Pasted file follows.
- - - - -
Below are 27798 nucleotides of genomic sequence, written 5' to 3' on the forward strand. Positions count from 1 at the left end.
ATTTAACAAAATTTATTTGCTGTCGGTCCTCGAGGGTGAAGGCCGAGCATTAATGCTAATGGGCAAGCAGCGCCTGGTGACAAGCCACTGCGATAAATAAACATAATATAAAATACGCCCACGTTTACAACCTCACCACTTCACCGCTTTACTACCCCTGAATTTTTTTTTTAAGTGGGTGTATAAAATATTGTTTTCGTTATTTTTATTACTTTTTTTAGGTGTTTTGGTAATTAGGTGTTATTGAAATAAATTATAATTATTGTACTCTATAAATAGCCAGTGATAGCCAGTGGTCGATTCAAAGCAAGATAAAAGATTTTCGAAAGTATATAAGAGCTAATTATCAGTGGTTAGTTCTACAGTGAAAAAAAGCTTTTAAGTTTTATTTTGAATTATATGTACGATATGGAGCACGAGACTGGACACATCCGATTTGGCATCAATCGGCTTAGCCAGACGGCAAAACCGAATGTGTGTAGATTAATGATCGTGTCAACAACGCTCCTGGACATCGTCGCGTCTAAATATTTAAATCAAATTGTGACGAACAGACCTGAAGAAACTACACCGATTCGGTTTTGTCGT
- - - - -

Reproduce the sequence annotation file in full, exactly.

Below are 27798 nucleotides of genomic sequence, written 5' to 3' on the forward strand. Positions count from 1 at the left end.
ATTTAACAAAATTTATTTGCTGTCGGTCCTCGAGGGTGAAGGCCGAGCATTAATGCTAATGGGCAAGCAGCGCCTGGTGACAAGCCACTGCGATAAATAAACATAATATAAAATACGCCCACGTTTACAACCTCACCACTTCACCGCTTTACTACCCCTGAATTTTTTTTTTAAGTGGGTGTATAAAATATTGTTTTCGTTATTTTTATTACTTTTTTTAGGTGTTTTGGTAATTAGGTGTTATTGAAATAAATTATAATTATTGTACTCTATAAATAGCCAGTGATAGCCAGTGGTCGATTCAAAGCAAGATAAAAGATTTTCGAAAGTATATAAGAGCTAATTATCAGTGGTTAGTTCTACAGTGAAAAAAAGCTTTTAAGTTTTATTTTGAATTATATGTACGATATGGAGCACGAGACTGGACACATCCGATTTGGCATCAATCGGCTTAGCCAGACGGCAAAACCGAATGTGTGTAGATTAATGATCGTGTCAACAACGCTCCTGGACATCGTCGCGTCTAAATATTTAAATCAAATTGTGACGAACAGACCTGAAGAAACTACACCGATTCGGTTTTGTCGT